Caterpillar will cut up to 250 jobs and close Monkstown plant

Caterpillar's facility in west Belfast PICTURE: Hugh Russell

CATERPILLAR has announced plans to cut up to 250 jobs in Northern Ireland.

The restructuring will take place over the next two years and will likely also see the closure of its plant in Monkstown.

The company, which makes diesel generators, truck axles and material handlers, said it will consolidate work at its facilities in west Belfast and Larne.

It follows weakening demand for its products across the world in recent years, including in key markets such as China.

It plans to stop producing 25-tonne and larger material handlers in Northern Ireland while the planned launch of large material handler models for Europe is also off the cards.

The company's vice-president with responsibilities for global power solutions Tom Frake said: “We recognise that what we are considering is difficult for our employees, their families and the communities where they live and work. Despite these contemplated actions, we remain committed to Northern Ireland. In fact, these potential changes would make us more efficient and competitive over the longer term as we adapt to the weak market conditions."

Robert Kennedy, Caterpillar’s director of operations in the north added: “The difficult actions we are considering in Northern Ireland are not a reflection of the quality of our dedicated workforce, the support of the local community, nor the business climate in Northern Ireland.”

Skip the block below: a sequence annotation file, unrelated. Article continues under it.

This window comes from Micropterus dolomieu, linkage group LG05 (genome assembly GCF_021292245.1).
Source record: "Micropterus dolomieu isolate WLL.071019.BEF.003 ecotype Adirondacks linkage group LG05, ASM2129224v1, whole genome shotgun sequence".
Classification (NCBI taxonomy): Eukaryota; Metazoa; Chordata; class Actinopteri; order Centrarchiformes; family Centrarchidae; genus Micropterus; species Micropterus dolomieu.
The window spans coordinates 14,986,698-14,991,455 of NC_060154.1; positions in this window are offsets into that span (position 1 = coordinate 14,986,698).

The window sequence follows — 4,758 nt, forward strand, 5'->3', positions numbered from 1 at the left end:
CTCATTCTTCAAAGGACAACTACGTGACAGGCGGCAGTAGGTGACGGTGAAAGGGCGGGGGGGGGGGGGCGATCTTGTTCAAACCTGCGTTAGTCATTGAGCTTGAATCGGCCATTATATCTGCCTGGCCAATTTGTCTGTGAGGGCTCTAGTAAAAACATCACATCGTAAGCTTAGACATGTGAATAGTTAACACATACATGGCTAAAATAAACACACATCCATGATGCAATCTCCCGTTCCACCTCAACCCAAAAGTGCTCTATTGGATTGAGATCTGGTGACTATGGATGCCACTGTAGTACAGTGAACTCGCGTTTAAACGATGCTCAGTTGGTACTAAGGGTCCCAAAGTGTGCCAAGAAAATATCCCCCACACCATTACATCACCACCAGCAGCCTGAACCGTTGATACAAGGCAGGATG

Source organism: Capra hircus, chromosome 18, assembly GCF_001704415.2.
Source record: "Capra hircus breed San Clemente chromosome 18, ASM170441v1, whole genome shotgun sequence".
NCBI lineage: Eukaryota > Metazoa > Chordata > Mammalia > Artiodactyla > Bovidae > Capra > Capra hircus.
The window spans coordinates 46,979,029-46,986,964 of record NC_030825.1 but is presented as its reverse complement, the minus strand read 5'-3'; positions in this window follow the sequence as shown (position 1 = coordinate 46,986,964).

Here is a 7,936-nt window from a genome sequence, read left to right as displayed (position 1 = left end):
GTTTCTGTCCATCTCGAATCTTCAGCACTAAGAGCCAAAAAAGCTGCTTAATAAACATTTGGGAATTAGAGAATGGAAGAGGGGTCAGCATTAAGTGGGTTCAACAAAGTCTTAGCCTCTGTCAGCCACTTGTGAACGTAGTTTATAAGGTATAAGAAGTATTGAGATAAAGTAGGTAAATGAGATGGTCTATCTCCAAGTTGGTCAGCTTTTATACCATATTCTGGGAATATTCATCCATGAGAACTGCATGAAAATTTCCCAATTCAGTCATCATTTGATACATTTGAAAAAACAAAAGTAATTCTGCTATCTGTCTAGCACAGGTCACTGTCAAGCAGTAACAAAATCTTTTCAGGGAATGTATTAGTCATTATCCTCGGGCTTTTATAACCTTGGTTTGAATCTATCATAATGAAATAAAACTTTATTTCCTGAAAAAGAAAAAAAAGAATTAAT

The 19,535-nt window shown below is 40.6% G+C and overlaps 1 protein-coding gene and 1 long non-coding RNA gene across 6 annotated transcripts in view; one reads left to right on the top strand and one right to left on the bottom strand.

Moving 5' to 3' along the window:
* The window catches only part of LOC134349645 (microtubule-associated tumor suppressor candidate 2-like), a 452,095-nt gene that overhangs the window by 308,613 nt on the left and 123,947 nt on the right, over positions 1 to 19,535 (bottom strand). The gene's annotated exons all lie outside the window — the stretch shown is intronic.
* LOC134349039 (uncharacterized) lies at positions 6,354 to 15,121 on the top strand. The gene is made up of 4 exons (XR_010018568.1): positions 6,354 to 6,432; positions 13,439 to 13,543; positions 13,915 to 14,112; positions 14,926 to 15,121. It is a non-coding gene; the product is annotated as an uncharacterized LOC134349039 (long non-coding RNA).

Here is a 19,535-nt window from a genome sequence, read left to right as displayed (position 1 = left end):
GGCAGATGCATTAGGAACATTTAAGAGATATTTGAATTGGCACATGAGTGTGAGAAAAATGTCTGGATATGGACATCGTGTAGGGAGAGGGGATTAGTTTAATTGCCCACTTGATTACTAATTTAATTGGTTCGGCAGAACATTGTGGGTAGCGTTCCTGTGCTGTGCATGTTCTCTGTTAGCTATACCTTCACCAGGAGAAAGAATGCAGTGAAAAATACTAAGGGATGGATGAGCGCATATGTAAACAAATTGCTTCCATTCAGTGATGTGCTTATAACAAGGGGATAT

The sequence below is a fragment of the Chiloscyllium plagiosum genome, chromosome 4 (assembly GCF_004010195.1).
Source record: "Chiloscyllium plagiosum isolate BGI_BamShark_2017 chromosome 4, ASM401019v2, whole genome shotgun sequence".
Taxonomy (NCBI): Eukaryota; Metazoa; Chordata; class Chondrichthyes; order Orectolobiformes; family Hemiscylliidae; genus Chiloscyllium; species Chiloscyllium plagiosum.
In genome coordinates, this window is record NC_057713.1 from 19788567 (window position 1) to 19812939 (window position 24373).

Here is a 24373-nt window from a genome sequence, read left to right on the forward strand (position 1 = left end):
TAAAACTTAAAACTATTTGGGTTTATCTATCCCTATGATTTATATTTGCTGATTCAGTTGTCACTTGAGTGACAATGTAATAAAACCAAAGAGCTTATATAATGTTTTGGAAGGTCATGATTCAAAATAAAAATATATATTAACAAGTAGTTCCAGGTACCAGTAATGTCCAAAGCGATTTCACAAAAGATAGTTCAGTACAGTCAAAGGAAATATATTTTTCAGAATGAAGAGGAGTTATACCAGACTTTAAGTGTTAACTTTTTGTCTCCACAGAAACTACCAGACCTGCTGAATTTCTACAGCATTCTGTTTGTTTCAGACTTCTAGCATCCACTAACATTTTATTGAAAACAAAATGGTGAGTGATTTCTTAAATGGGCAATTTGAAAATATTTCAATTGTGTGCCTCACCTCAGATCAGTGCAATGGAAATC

The American-owned manufacturer is the world's largest maker of heavy plant machinery.

It has been restructuring its businesses as demand slows for construction, mining, and energy and transportation products, and since the middle of last year it has slashed 13,900 jobs worldwide.

The company had cancelled night-shifts at its Springvale factory, off the Springfield Road to allow workers attend today's meeting.

The company employs 1,800 people at three centres across the north and it has around 9,000 on the payroll of 20 major facilities across the UK.

Since 2011 Caterpillar has shed more than 1,000 jobs in Northern Ireland.

In July Caterpillar posted a 16 per cent drop in total sales to $10.34 billion (£7.9bn) for the second quarter. Energy and transportation sales fell 20 per cent to $3.750 billion (£2.9bn) as oil prices dropped.

While sales were down in almost all of its end markets, almost 80 per cent of the decline was in oil and gas and transportation, a senior company executive said.


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